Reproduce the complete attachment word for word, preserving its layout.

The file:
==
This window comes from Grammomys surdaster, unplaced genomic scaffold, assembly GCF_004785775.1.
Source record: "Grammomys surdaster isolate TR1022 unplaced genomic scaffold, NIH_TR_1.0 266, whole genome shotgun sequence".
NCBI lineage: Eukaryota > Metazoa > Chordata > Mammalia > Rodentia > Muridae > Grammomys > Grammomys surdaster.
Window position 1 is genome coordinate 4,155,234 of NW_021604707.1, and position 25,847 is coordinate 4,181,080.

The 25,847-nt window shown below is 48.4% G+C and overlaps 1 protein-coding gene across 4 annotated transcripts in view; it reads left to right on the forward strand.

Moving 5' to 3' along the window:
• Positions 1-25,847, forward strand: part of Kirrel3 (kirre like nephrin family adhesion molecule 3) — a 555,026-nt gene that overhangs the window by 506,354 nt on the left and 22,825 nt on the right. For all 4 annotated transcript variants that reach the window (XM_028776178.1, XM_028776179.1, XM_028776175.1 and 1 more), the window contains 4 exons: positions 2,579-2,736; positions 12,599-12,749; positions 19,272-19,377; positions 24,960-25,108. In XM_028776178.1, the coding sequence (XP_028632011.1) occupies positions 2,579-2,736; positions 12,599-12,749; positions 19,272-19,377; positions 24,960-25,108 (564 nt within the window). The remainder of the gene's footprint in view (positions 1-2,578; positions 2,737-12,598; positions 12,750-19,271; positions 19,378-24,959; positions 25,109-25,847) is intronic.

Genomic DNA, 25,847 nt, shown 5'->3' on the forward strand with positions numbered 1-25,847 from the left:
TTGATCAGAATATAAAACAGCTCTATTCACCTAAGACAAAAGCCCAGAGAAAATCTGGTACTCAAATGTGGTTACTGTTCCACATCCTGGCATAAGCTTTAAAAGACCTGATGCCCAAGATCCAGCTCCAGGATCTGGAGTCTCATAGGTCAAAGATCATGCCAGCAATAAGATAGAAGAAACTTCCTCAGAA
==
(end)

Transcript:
This window comes from Grammomys surdaster, unplaced genomic scaffold, assembly GCF_004785775.1.
Source record: "Grammomys surdaster isolate TR1022 unplaced genomic scaffold, NIH_TR_1.0 266, whole genome shotgun sequence".
NCBI lineage: Eukaryota > Metazoa > Chordata > Mammalia > Rodentia > Muridae > Grammomys > Grammomys surdaster.
Window position 1 is genome coordinate 4,155,234 of NW_021604707.1, and position 25,847 is coordinate 4,181,080.

The 25,847-nt window shown below is 48.4% G+C and overlaps 1 protein-coding gene across 4 annotated transcripts in view; it reads left to right on the forward strand.

Moving 5' to 3' along the window:
• Positions 1-25,847, forward strand: part of Kirrel3 (kirre like nephrin family adhesion molecule 3) — a 555,026-nt gene that overhangs the window by 506,354 nt on the left and 22,825 nt on the right. For all 4 annotated transcript variants that reach the window (XM_028776178.1, XM_028776179.1, XM_028776175.1 and 1 more), the window contains 4 exons: positions 2,579-2,736; positions 12,599-12,749; positions 19,272-19,377; positions 24,960-25,108. In XM_028776178.1, the coding sequence (XP_028632011.1) occupies positions 2,579-2,736; positions 12,599-12,749; positions 19,272-19,377; positions 24,960-25,108 (564 nt within the window). The remainder of the gene's footprint in view (positions 1-2,578; positions 2,737-12,598; positions 12,750-19,271; positions 19,378-24,959; positions 25,109-25,847) is intronic.

Genomic DNA, 25,847 nt, shown 5'->3' on the forward strand with positions numbered 1-25,847 from the left:
TTGATCAGAATATAAAACAGCTCTATTCACCTAAGACAAAAGCCCAGAGAAAATCTGGTACTCAAATGTGGTTACTGTTCCACATCCTGGCATAAGCTTTAAAAGACCTGATGCCCAAGATCCAGCTCCAGGATCTGGAGTCTCATAGGTCAAAGATCATGCCAGCAATAAGATAGAAGAAACTTCCTCAGAA